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OSHO Online Library   »   The Books   »   The Discipline of Transcendence, Vol. 2
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Chapter 9: The Discipline beyond Discipline

A siddhanta is by its very nature paradoxical - it has to be so, because life is paradoxical. If you really have experienced it, then whatsoever you see and say is going to be paradoxical. Life consists of contradictions. We call them contradictions; life does not call them contradictions. They are complementaries. Day and night dance together, life and death dance together, love and hate move hand in hand. We call them contradictions - in life they are not so. Life is big and vast, immense. It comprehends all the contradictions into it; they are complementaries.

When a person has realized, whatsoever he says is going to have the taste of paradox. That’s why all great religious assertions are paradoxical. They may be in the Vedas, in the Upanishads, in the Koran, in the Bible, in the Tao Te Ching. Wherever, whenever you will find truth, you will find it paradoxical - because the truth has to be total; totality is paradoxical.

A doctrine is never paradoxical, a doctrine is tremendously consistent - because a doctrine is not worried about reality. A doctrine is worried about being consistent. It knows no reality. It is a mind game, and the mind is very, very logical. And the mind says don’t allow any contradiction in it. The mind says if you talk about light then don’t talk about darkness because that will be inconsistent. Forget about darkness. The mind tries to prove that life is non-contradictory, because that is the mind’s choice.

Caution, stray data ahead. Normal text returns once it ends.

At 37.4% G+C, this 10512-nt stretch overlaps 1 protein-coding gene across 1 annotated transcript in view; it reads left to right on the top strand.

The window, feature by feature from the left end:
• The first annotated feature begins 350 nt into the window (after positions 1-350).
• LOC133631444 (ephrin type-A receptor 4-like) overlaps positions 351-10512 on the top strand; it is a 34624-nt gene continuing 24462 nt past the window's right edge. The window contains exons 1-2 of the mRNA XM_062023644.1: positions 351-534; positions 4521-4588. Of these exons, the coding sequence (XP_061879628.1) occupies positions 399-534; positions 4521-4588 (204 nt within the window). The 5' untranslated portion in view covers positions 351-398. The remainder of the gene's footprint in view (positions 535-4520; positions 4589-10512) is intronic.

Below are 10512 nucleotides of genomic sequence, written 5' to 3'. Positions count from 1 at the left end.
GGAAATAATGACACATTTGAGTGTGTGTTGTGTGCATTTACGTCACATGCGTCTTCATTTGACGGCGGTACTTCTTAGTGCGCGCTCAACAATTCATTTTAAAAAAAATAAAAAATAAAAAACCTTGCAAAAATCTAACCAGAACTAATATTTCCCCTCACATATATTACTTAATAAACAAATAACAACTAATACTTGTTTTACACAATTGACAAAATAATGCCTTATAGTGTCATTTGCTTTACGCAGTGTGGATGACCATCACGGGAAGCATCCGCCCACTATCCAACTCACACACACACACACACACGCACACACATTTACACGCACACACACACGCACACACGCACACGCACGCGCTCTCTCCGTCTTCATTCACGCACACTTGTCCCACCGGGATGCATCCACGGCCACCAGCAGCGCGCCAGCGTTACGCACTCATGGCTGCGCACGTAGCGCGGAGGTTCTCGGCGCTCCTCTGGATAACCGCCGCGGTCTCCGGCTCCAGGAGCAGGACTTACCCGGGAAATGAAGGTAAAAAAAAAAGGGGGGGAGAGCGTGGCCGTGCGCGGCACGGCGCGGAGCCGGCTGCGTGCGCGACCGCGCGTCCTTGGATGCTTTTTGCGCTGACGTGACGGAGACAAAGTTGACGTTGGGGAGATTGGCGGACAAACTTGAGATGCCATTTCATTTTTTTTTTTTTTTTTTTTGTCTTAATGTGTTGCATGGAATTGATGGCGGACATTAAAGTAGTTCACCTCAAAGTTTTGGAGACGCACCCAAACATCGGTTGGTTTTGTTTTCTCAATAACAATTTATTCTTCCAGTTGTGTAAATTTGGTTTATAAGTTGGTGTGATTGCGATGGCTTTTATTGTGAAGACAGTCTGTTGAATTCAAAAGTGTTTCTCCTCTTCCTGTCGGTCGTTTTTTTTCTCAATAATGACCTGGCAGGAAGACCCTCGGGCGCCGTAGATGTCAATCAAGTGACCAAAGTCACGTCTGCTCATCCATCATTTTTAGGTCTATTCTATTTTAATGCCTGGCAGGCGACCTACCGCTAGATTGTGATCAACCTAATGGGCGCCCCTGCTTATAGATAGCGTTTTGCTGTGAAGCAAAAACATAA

Mind is very afraid of contradictions, becomes very shaky when it comes across a contradiction. It insists on its own pattern. Mind is logical, life is not. So if you find something very logical, beware - something must be wrong in it. It must not be part of life, it must be man-made.

Everything God-made is contradictory. That’s why people go on arguing about God. Why, if he loves man so much, then why did he create death? The mind finds it very difficult to accept the idea that God created life and also death. If it was up to you, if you were the maker of the world, if mind was the creator, then you would have never done that.

But think of a life where no death exists. It will be sheer boredom. It will be tedium. Think - if death is impossible, then you will be continuously in hell. If mind had created the world, then there would be only love, no hate. But think of a world where only love exists. Then it will be too sweet - sweet to the point of being nauseous. It will lose all taste, it will lose all color, it will be flat. Love is beautiful because of the possibility of hate.

If mind was to create the world, or Aristotle was asked to create the world, then there would have been only day, no night; only work, no play. Then think what would have happened. God in his compassion never took any advice from Aristotle. And maybe that’s the reason he created man in the very end. First he created other things - otherwise man would start giving advice.

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